Prevention of dementia
Alzheimer’s and dementia are becoming more prevalent in today’s society. As the baby boomer’s generation ages, the fastest growing age group in the nation is the over 85 age group. As our nation ages, dementia becomes more of a concern.
Dementia is the loss of memory, reason, judgment, and language. Alzheimer’s disease is the most common cause of dementia today. While some loss of memory is normal as you age, drastic loss of memory or problem solving skills are not normal and may be attributed to dementia or Alzheimer’s. While these diseases are not fully understood, we do know some things about them. The human brain is made up of cells called neurons and support cells called glial cells. There are over 100 Billion neurons in the human brain, and they are connected by over 100 Trillion synapses. Under normal conditions, neurons in the brain can live up to and even over 100 years. In an aging brain neurons can shrink and damage from free radicals increase. In an aging brain, tangles and plaques can also occur, and are thought to be related to dementia and Alzheimer’s disease. Plaques and Tangles can occur under normal circumstances, but occur more often with Alzheimer’s and Dementia. Plaques are remnants of cells that can stick to the neurons and make the less effective. Tangles are tiny tubes and filaments that tangle within neurons make it more difficult for them to send electrical impulses.
There are many different things that could help to delay the onset or prevent dementia. Studies have shown that physical exercise is beneficial for many different problems such as diabetes and coronary artery disease, but it has also been shown that physical activity can help prevent the symptoms of dementia. It is believed that the increase in blood flow may help prevent dementia. Social interaction and having an active mind have also been shown to prevent dementia. Mind engagement may have several different effects, but one theory is that it allows the mind to be flexible and help to adjust to the plaques and tangles that occur with age.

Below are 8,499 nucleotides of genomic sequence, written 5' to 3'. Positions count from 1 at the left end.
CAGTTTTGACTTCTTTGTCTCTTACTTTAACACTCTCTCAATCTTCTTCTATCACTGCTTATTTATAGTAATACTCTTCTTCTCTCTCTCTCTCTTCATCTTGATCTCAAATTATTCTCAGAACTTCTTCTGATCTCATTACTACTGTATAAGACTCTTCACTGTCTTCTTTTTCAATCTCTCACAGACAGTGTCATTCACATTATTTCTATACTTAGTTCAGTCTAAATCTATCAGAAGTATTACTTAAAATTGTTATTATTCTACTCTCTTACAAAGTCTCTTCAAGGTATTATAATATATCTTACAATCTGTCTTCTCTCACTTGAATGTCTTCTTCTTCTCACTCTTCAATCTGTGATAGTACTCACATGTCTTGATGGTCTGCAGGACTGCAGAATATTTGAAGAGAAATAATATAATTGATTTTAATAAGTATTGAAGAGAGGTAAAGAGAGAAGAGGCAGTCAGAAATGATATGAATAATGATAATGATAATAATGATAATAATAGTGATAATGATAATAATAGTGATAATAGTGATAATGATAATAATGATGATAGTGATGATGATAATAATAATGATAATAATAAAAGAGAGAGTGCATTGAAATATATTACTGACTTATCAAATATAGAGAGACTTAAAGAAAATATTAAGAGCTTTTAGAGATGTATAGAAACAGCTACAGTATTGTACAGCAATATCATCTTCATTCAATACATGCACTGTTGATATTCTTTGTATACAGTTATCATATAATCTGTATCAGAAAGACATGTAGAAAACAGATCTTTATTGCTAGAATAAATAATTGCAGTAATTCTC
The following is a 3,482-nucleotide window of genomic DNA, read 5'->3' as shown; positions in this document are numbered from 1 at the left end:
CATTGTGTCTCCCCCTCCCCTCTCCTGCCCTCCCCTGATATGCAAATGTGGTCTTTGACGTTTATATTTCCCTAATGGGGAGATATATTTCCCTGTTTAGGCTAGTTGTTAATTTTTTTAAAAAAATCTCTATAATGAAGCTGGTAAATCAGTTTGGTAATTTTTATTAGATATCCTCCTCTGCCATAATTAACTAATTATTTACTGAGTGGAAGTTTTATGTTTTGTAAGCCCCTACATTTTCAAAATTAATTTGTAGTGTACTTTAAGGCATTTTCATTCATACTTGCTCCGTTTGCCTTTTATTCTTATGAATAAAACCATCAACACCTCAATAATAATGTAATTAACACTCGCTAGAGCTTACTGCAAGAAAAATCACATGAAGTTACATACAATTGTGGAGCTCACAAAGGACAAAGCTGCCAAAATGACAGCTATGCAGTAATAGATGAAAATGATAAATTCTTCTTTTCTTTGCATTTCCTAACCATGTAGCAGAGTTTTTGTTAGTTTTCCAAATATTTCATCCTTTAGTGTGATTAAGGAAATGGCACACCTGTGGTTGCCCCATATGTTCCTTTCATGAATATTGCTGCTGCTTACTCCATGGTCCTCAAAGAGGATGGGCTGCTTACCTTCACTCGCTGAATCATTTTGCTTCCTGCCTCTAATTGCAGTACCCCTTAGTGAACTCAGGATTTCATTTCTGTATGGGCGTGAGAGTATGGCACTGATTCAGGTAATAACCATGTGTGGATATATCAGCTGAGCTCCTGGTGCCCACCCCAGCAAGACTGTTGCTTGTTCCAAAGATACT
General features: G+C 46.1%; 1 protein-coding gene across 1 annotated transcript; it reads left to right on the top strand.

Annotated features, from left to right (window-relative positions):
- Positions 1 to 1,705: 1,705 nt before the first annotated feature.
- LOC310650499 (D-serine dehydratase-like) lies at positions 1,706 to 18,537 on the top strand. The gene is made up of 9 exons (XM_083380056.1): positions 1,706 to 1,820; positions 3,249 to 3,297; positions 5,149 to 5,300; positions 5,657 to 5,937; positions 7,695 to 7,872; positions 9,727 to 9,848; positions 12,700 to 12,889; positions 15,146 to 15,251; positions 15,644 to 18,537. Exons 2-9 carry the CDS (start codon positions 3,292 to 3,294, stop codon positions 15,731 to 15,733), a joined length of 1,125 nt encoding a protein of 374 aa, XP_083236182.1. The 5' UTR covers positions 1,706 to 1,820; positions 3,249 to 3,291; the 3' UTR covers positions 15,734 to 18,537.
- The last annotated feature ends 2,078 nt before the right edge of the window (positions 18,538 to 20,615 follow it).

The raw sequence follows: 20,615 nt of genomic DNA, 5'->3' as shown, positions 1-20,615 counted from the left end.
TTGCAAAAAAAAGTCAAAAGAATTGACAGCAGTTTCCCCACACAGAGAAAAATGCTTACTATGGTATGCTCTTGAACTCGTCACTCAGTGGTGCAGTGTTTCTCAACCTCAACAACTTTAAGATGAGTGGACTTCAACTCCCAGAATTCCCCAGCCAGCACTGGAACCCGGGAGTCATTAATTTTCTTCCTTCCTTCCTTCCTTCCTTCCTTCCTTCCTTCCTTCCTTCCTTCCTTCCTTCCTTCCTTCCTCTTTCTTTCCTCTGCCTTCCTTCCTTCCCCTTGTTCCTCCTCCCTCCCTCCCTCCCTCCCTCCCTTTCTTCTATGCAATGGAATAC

Engaging your mind more often can seem like a daunting task, but there are many things that you can do to improve your mind. Reading more often is something that could greatly help. This can be done as easily as getting a newspaper subscription and reading your news instead of watching it on TV. It is also important to get together with people in social situations by taking a class at the local community college or gym. Staying up to date on current events is also a great way to maintain an interest and engagement in the world. Taking the following steps can decrease your risk:
- lowering cholesterol and homocysteine levels
- lowering high blood pressure levels
- controlling inflammation
- exercising regularly
- non-steroidal anti-inflammatory drugs (NSAIDs)
Engaging in intellectually stimulating activities, such as social interaction, playing a musical instrument, chess or crossword puzzles may significantly hinder cognitive decline and lower risk for developing dementia and Alzheimer’s disease. While researchers aren’t sure what causes people with cognitive decline to later develop dementia and Alzheimer’s disease, steps can be taken to maintain brain health and allow older Americans to maintain their independence and enjoy the golden years of their life.
Dementia is a problem that is facing an ever-increasing number of people. There are many people affected by this disease, and the numbers are increasing. Research in this area is ongoing, and hopefully the future will see a cure, but until then there are efforts that you can make to protect yourself.
See also[edit | edit source]
- Prevention of dementia (Wikipedia)
References[edit | edit source]
- Can Alzheimer’s Disease be prevented? The National Institute on Aging, Department of Health and Human Services, June 2006.
- Multi-Infarct Dementia Fact Sheet. Alzheimer’s Disease Education & Referral Center, The National Institute on Aging, July 2003.
- Alzheimer’s Disease Unraveling The Mystery The National Institute on Aging, Department of Health and Human Services, December 2003